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Three China Banks Offer Billions to Vanke, Other Developers

Three state banks said on Wednesday they would provide hundreds of billions of yuan in credit to Vanke, Longfor and other debt-laden developers to support the embattled sector


Vanke, the country's second biggest builder by sales, has been given a $14bn lifeline by a state bank.
A Vanke sign is seen above workers at a building site in Dalian. Vanke, the country's second biggest builder by sales, has been given a $14bn lifeline by a state bank. File photo by Reuters.

 

State banks in China are starting to get serious about helping developers to end the prolonged crisis in the property sector.

Three of China’s biggest commercial banks have agreed to provide large funding support to developers, including industry giant Vanke.

The moves come in response to Beijing’s call to ease pressure on debt-laden developers to end the housing slump.

China’s Bank of Communications (BoCom) said on Wednesday it would provide a 100 billion yuan – close to $14 billion – credit line to Vanke, the country’s second largest developer by sales.

It also agreed to a 20-billion yuan line of credit to Midea Real Estate Holding, the bank said.

Under the agreements, BoCom is likely to offer the two developers property development loans, loans for merger and acquisition deals and bond investments.

The agreement is part of the bank’s efforts to implement 16 measures outlined by Chinese regulators to support the property sector, it said in the statement.

“BoCom will continue to fulfill the responsibility of a state-owned bank, (and) accurately promote high-quality economic development with high-quality financial services,” it said.

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Midea Also Gets Credit Line

Also on Wednesday, Agricultural Bank of China (AgBank) said it has signed strategic agreements to provide fundraising support to five property companies, including Vanke, Longfor Group Holdings and China Resources Land. The bank did not give further details on the scale of the support.

Bank of China also said on Wednesday it agreed to provide a line of credit of up to 100 billion yuan to Vanke.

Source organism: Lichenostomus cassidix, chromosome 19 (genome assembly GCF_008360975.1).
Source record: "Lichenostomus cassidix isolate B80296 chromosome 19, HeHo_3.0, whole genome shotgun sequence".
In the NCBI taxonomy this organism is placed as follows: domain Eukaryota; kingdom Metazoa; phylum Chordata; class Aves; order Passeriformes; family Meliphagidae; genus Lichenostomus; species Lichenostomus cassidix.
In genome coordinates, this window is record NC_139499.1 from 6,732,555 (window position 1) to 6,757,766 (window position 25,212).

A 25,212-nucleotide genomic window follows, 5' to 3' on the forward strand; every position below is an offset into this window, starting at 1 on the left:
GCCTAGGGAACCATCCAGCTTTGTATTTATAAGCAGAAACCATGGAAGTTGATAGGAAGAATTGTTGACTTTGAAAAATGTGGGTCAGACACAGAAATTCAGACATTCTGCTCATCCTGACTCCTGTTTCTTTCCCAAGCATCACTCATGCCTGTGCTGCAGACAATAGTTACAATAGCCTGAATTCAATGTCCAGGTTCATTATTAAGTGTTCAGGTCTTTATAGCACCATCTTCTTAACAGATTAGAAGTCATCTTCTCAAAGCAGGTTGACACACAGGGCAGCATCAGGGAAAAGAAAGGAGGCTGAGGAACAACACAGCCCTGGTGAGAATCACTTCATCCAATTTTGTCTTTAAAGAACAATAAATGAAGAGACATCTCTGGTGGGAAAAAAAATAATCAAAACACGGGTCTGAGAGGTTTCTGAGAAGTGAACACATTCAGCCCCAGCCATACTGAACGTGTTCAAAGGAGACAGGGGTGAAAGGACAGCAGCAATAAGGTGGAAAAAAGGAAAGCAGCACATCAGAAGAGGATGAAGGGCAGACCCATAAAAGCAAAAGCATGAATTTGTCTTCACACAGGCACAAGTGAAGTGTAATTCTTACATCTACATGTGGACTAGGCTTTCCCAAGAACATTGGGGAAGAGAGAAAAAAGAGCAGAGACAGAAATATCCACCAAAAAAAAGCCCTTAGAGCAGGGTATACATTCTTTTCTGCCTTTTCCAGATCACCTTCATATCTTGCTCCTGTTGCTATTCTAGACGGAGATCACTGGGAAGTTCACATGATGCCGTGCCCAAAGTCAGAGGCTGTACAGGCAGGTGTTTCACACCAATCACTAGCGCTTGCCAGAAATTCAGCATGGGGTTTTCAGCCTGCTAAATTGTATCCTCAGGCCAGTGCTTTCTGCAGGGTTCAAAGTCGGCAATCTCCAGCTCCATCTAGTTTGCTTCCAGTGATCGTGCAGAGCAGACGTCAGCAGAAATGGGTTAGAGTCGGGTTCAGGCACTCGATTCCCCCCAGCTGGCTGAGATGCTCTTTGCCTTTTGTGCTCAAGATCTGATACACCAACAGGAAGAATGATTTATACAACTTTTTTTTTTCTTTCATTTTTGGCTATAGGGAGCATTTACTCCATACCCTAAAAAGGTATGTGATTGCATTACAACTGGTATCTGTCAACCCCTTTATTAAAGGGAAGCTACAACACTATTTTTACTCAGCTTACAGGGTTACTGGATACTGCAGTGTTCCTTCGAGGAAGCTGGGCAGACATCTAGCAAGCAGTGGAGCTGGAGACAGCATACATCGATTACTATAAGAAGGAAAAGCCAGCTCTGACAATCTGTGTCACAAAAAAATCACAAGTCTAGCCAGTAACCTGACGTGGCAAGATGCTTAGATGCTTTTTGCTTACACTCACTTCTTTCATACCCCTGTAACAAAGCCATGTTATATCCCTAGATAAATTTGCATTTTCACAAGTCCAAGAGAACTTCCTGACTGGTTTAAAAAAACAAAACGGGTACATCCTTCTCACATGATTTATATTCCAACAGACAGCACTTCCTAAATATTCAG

China’s property sector, once a pillar of growth, has slowed sharply this year due to government efforts to restrict excessive borrowing by developers.

The clampdown has triggered falls in property investment, sales and prices, and a growing number of bond defaults. Construction of many housing projects has stalled, scaring away potential home buyers.

Chinese authorities have announced a flurry of fiscal measures recently to ease the developers’ liquidity crisis.

In the latest policy move, China’s central bank will provide 200 billion yuan in loans to six commercial banks for housing completions, according to a deputy central bank official quoted by the state-run Economic Daily on Monday.

In response to Beijing’s policy guidance, more banks are expected to sign agreements with developers to increase real estate loan issuance, said Liu Shui, an analyst at China Index Academy.

Many analysts, however, believe the property market will take a long time to recover.

“(A) broad recovery in new-home sales remains the key for a sustained improvement in developers’ liquidity profiles,” a Fitch Ratings report said on Wednesday.

“We expect no material improvement in the operating environment, as homebuyers’ confidence remains fragile amid weak economic prospects and uncertainty surrounding delivery of pre-sold properties,” the Fitch report said.

 

  • Reuters with additional editing by Jim Pollard

 

NOTE: This report was updated with new details and the headline changed on Wednesday November 23, 2022.

 

 

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China Property Bonds Being Shunned Over Default Danger

 

China Regulator Seen Checking Banks’ Property Loan Exposure

 

Asia-Focused Funds Snared by Deepening China Property Crisis

 

 

Jim Pollard

Jim Pollard is an Australian journalist based in Thailand since 1999. He worked for News Ltd papers in Sydney, Perth, London and Melbourne before travelling through SE Asia in the late 90s. He was a senior editor at The Nation for 17+ years and has a family in Bangkok.

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